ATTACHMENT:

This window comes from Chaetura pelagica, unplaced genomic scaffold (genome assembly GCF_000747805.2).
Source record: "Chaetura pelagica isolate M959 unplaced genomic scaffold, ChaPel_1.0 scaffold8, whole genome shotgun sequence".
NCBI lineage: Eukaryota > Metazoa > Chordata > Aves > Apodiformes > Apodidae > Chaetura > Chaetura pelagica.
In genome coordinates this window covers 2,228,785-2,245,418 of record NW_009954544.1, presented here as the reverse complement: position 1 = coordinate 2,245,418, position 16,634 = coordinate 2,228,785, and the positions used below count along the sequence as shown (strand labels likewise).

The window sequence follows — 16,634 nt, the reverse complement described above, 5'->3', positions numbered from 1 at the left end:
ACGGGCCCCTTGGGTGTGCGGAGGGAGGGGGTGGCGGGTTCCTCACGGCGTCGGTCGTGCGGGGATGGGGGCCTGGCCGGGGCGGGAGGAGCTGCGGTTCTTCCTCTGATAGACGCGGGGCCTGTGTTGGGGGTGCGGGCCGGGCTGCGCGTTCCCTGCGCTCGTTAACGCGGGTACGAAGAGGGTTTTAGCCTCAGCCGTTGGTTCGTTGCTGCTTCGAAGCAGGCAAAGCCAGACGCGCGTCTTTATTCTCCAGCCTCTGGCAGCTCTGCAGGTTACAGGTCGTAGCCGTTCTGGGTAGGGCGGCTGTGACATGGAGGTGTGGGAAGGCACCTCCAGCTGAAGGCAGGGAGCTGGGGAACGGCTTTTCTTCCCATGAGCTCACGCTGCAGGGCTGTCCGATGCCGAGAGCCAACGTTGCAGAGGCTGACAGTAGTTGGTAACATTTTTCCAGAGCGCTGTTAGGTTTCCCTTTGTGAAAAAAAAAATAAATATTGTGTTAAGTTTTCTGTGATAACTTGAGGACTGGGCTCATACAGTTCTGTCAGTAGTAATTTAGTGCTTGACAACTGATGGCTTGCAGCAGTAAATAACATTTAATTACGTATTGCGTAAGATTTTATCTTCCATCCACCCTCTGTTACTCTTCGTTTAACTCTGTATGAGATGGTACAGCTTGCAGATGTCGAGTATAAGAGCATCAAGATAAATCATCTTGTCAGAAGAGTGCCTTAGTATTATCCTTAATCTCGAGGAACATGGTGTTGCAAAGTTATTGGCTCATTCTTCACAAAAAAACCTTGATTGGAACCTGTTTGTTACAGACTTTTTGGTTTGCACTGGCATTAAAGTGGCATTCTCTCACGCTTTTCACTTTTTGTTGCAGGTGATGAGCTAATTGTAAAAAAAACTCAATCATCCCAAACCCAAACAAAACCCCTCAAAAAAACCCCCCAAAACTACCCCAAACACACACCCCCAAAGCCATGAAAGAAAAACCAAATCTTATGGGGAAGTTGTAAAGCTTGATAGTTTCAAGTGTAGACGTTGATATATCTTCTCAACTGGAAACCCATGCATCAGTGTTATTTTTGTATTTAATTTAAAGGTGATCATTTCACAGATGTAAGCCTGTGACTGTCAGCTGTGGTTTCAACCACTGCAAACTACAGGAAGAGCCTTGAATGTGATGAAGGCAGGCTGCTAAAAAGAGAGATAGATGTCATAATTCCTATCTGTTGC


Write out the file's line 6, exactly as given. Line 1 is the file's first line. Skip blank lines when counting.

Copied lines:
ACGGGCCCCTTGGGTGTGCGGAGGGAGGGGGTGGCGGGTTCCTCACGGCGTCGGTCGTGCGGGGATGGGGGCCTGGCCGGGGCGGGAGGAGCTGCGGTTCTTCCTCTGATAGACGCGGGGCCTGTGTTGGGGGTGCGGGCCGGGCTGCGCGTTCCCTGCGCTCGTTAACGCGGGTACGAAGAGGGTTTTAGCCTCAGCCGTTGGTTCGTTGCTGCTTCGAAGCAGGCAAAGCCAGACGCGCGTCTTTATTCTCCAGCCTCTGGCAGCTCTGCAGGTTACAGGTCGTAGCCGTTCTGGGTAGGGCGGCTGTGACATGGAGGTGTGGGAAGGCACCTCCAGCTGAAGGCAGGGAGCTGGGGAACGGCTTTTCTTCCCATGAGCTCACGCTGCAGGGCTGTCCGATGCCGAGAGCCAACGTTGCAGAGGCTGACAGTAGTTGGTAACATTTTTCCAGAGCGCTGTTAGGTTTCCCTTTGTGAAAAAAAAAATAAATATTGTGTTAAGTTTTCTGTGATAACTTGAGGACTGGGCTCATACAGTTCTGTCAGTAGTAATTTAGTGCTTGACAACTGATGGCTTGCAGCAGTAAATAACATTTAATTACGTATTGCGTAAGATTTTATCTTCCATCCACCCTCTGTTACTCTTCGTTTAACTCTGTATGAGATGGTACAGCTTGCAGATGTCGAGTATAAGAGCATCAAGATAAATCATCTTGTCAGAAGAGTGCCTTAGTATTATCCTTAATCTCGAGGAACATGGTGTTGCAAAGTTATTGGCTCATTCTTCACAAAAAAACCTTGATTGGAACCTGTTTGTTACAGACTTTTTGGTTTGCACTGGCATTAAAGTGGCATTCTCTCACGCTTTTCACTTTTTGTTGCAGGTGATGAGCTAATTGTAAAAAAAACTCAATCATCCCAAACCCAAACAAAACCCCTCAAAAAAACCCCCCAAAACTACCCCAAACACACACCCCCAAAGCCATGAAAGAAAAACCAAATCTTATGGGGAAGTTGTAAAGCTTGATAGTTTCAAGTGTAGACGTTGATATATCTTCTCAACTGGAAACCCATGCATCAGTGTTATTTTTGTATTTAATTTAAAGGTGATCATTTCACAGATGTAAGCCTGTGACTGTCAGCTGTGGTTTCAACCACTGCAAACTACAGGAAGAGCCTTGAATGTGATGAAGGCAGGCTGCTAAAAAGAGAGATAGATGTCATAATTCCTATCTGTTGC